A first string of series-connected resistors R31 through R40 is tied at one end to the inverting input terminal of amplifier A6 along with one end of a second string of series-connected resistors R41 through R50. The opposite end of resistor string R31 through R40 is connected to the wiper arm of switch pole S8B whereas the opposite end of resistor string R41-R50 is connected to the wiper arm of switch pole S8A. Switches S8A and S8B are part of a double pole five-position switch having +0, -0, -10, -20 and -30 positions. The +0 position of switch S8A is connected to the circuit input terminal along with resistor R51 and the -0 position of switch S8B. The -0, -10, -20, and -30 positions of switch S8A and the +0 position of switch S8B are connected to the output terminal of amplifier A6. The -10, -20, and -30 positions of switch S8B are connected to the output terminals of amplifiers A3, A4, and A5, respectively.
When the poles of switch S8 are in the +0 position, resistor string R41 through R50 defines the input resistor for amplifier A6; resistor string R31 through R40 defines the feedback resistor. In all other positions of switch S8 the input resistor is defined by resistor string R31 through R40 and the feedback resistor is defined by resistor string R41 through R50. The only difference between positions -0, -10, -20 and -30 is the fact that the input signal is forced to pass through none, one, two or three of amplifiers A3, A4 and A5. It is seen, therefore, that switch S8 serves the dual function of gain polarity selection (by reversing positions of the input and feedback resistors) and tens value selection (by incorporating different stages of -10 dB gain in the signal applied to the input resistor).
Resistor strings R31 through R40 and R41 through R50 are similar to strings R21 through R30 and R11 through R20, respectively, in FIG. 2. Likewise, switches S4 and S5 are similar to switches S3 and S2, respectively, of FIG. 2. Thus each step change of switch S5 changes the gain of amplifier A6 by 0.1 dB, and each step change of switch S4 changes the gain of amplifier A6 by 1.0 dB.
In a preferred embodiment switch S8 is a two pole thumbwheel switch (or two single poles) and switches S4 and S5 are single pole ten position thumbwheel switches. The three thumbwheel switches permit calibrated adjustment of circuit gain over a range from -39.9 dB to +9.9 dB in 0.1 dB steps. As a sample calculation to bear this out, the following example is offered. To obtain a gain of -16.6 dB. switch S8 is placed in the -10 dB position, switch S4 is placed in the 6 dB position and switch S5 is placed in the 0.6 dB position. The input signal experiences a -10 dB gain (10 dB attenuation) in amplifier A3 and is then passed by switch pole S8B to the input resistor for amplifier A6 which constitutes resistors R34 through R40 connected in series. The feedback resistor constitutes resistors R47 through R50 connected in series. Using Table I, with R41 through R50 corresponding to R11 through R20, the feedback resistor is R20 + R19 + R18 + R17 which equals 93.328K ohms. The input resistor, using the values of Table I and setting R31 through R40 equal to R21 through R30, includes R30 + R29 + R28 + R27 + R26 + R25 + R24 which equals 199.53K. The gain of amplifier A6 is therefore:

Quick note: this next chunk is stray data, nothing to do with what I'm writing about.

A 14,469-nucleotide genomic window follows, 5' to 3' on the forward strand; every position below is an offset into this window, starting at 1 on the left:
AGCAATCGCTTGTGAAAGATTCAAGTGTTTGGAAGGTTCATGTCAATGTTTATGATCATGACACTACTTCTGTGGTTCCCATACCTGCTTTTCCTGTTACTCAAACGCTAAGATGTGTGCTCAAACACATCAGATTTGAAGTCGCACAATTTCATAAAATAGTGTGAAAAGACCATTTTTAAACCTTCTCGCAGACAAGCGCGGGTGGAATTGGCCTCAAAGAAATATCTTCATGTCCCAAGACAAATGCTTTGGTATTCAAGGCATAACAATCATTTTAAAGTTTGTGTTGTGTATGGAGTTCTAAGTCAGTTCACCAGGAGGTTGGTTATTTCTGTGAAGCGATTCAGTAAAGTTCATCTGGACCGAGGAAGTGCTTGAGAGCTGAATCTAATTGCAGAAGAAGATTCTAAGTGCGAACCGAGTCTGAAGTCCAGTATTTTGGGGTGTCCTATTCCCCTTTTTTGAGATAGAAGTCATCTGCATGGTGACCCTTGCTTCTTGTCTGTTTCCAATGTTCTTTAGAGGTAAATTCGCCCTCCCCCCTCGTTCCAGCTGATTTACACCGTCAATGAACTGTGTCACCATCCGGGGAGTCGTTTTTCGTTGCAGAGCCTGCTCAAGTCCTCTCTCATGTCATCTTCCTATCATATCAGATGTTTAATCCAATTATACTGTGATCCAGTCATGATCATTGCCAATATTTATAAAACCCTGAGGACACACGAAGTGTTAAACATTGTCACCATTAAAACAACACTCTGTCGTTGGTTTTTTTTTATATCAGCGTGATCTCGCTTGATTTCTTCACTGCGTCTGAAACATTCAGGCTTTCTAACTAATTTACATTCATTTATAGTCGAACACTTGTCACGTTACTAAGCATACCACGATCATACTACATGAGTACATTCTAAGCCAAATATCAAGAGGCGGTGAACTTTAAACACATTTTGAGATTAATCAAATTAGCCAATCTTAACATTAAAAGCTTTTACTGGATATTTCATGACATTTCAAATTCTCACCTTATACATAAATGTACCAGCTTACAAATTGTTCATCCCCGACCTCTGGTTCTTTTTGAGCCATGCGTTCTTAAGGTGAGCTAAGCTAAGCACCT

G = 20 log (93.328/199.53) = -6.6 dB.
adding the -10 dB provided by amplifier A3, the total circuit gain is -16.6 dB, corresponding to the assumed switch setting. If switch S5 is now changed to the 0.7 position, the feedback resistor is reduced by shorting R47, leaving only R48, R49 and R50 in the feedback circuit. The feedback resistor becomes 92.26K ohms and the gain is:
G = 20 log (92.26/199.53) = -6.7 dB.
this is added to the -10 dB contribution from amplifier A3 to result in an overall gain of -16.7 dB, a 0.1 dB difference from the previous setting.
It will be evident to those of ordinary skill in the art that different gain steps other than described herein may be selected. For example, if 0.2 dB steps are desired, the ratio of 1.0233 should be used instead of 1.0116; if 0.5 dB steps are desired, the ratio of 1.0593 should be used instead of 1.0116; etc. Likewise, changes in the gains of A3, A4, and A5 can produce various step changes, and changes in the resistance ratio along resistor string R31 through R40 produce various other changes. The gain steps need not be in dB and need not be uniform. Further, although described in terms of resistances, the present invention is suitably embodied with inductive or capacitive impedances, or combinations of these and resistive impedances.
While we have described and illustrated one specific embodiment of our invention, it will be clear that variations of the details of construction which are specifically illustrated and described may be resorted to without departing from the true spirit and scope of the invention as defined in the appended claims.
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|U.S. Classification||330/51, 330/282, 330/86, 330/284, 330/110|